If ddrescue doesn't find any bad blocks then you can try to use repair software on the file (mounted via loopback). If there are problems with the SCSI drive or you just want to be sure to be able to start over from scratch, make a copy of your file and try to repair the NTFS filesystem on the second copy. As copying a disk with errors can be time consuming process, you might have to interrupt the process (because you need the computer, to let the drive cool down, or to restart the firmware of the drive).

That is why in my experience ddrescue is far superior in problematic cases than is dd with conv=noerror. ddrescue keeps a log about what it has done and restarts based on that information, a feature unavailable to dd. ddrescue is also smarter in reading blocks starting from the end, if it encounters a problem area. It will arrive much quicker at an image copy state that you can use as the basis for a filesystem check (and you can continue to ddrescue the original copy). You can only do something like that with dd if you are willing to spent a lot of time calculating offsets by hand.

You can also copy the file to a NTFS partition of the right size, put the drive in a windows machine and use the native repair tools from there.

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Very useful! Could you add an exact command-line example of ddrescue in action, similar to the dd example in the other answer? –  landroni Jan 27 at 10:43
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@landroni I could (basically ddrescue /dev/sdX driveimage logfile) but you really should spent the effort on reading ddrescue documentation. If your system is broken, there are a lot of reasons to read the manual before potentially making things worse. –  Anthon Jan 27 at 12:29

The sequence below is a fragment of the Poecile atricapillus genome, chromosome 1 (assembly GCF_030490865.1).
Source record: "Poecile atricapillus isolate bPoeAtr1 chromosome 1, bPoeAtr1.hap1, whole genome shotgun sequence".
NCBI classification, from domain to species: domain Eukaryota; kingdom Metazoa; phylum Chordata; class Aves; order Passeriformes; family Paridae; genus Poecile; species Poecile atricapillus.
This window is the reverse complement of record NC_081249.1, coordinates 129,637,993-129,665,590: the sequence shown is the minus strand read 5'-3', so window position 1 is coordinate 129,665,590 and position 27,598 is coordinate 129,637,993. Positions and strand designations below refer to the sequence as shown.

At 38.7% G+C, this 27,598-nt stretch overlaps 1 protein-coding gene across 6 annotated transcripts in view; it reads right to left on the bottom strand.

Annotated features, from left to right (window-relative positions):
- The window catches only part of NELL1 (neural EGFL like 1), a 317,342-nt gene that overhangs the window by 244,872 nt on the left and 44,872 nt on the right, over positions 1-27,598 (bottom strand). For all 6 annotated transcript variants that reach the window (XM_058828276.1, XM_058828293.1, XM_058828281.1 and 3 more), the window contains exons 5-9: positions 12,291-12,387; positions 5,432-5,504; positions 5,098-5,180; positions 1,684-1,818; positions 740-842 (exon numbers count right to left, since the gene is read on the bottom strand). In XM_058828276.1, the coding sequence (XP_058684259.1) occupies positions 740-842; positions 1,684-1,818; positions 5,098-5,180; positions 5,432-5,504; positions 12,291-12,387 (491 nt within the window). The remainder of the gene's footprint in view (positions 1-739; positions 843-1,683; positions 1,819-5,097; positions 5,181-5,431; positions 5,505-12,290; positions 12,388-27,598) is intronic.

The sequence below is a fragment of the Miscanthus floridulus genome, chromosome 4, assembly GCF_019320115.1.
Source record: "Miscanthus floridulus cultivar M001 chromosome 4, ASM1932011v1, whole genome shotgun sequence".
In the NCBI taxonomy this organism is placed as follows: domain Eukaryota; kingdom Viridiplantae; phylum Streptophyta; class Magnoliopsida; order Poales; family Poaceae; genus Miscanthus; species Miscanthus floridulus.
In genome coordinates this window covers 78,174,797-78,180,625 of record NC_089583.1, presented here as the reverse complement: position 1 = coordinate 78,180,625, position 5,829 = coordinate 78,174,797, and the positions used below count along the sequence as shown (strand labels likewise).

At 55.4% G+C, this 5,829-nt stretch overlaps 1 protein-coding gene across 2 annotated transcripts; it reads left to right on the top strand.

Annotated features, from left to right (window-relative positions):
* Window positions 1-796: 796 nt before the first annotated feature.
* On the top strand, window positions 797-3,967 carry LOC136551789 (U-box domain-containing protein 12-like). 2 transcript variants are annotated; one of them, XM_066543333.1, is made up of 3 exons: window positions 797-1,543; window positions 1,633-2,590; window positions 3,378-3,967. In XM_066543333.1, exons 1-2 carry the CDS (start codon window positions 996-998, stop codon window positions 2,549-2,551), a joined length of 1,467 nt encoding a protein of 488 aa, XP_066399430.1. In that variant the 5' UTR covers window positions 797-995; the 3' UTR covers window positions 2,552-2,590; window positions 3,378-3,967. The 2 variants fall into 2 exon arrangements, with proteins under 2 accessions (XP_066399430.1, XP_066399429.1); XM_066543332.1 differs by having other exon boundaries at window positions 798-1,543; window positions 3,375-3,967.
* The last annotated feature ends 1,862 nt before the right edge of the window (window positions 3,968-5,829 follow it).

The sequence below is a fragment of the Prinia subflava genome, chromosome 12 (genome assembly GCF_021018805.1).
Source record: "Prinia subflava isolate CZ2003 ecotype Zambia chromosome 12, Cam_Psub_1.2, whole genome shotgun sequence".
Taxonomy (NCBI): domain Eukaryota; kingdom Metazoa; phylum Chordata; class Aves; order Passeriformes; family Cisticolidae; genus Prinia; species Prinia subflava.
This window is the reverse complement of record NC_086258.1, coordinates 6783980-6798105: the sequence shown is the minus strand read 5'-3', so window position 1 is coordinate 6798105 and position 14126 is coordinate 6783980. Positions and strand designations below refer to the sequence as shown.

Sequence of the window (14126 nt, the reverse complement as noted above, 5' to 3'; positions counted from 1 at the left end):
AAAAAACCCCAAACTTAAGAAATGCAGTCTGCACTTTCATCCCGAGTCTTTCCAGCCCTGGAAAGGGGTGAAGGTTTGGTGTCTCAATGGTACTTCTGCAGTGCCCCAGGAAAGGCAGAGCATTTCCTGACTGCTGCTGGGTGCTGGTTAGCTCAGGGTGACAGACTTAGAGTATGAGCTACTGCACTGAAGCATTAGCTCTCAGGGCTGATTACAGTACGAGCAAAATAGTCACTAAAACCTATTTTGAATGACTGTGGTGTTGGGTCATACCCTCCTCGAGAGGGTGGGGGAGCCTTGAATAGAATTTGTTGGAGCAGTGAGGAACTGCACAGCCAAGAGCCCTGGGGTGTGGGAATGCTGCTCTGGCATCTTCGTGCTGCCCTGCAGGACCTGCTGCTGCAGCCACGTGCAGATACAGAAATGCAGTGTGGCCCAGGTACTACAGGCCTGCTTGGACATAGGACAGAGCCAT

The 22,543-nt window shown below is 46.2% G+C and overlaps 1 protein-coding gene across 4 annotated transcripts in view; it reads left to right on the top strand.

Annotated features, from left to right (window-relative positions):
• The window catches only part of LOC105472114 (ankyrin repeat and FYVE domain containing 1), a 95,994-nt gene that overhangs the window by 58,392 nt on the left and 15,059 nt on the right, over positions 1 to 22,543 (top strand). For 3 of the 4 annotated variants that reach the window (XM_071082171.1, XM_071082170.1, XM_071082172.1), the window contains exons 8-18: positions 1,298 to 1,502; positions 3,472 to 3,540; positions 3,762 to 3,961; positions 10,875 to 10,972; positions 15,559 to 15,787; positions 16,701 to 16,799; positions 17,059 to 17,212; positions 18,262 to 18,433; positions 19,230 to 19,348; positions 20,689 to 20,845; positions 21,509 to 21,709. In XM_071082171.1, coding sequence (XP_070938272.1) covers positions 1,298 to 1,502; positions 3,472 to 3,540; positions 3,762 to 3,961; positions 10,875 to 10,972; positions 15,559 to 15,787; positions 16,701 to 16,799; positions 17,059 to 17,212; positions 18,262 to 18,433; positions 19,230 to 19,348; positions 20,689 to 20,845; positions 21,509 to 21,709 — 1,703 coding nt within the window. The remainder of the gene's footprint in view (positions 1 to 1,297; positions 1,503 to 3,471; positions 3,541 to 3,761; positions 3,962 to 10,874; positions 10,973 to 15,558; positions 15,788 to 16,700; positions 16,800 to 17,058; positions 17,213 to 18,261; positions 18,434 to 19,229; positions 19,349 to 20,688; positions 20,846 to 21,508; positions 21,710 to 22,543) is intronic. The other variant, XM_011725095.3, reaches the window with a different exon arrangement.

I am now looking at the man page, but some of the options are cryptic. What would be the most conservative ddrescue equivalent of dd if=/dev/olddisk of=/dev/newdisk bs=4k conv=noerror,sync? Keeping in mind that it would be run on a damaged (and dying) disk, and that "trying hard to rescue data in case of read errors" isn't really an option. Thanks! –  landroni Jan 27 at 16:44
    
@landroni with the options given in my previous comment each sector in a block is only tried once. The only way I know of that you can improve on that is if you know which areas are OK for sure and use -i and -s to recover those. –  Anthon Jan 27 at 17:06
    
Well, last time I tried ddrescue /dev/sr0 driveimage.iso (on a scratched CD), the programme tried to read again a lot of bad sectors, a lot of times. I may be wrong, but I would be skittish about running ddrescue with no other limiting options on a dying disk. –  landroni Jan 27 at 17:21

I would attempt to repair the disk with either HDAT (freeware) or possibly Spinrite (Commercial). I've used both of these tools to recover disks that were failing and they have both worked well in the past.

Until the drive is in a usable state I don't anticipate you getting too far in your recovery efforts. Once the disk has been cleared I'd use Clonezilla to replicate it as quickly as you can to an alternate HDD.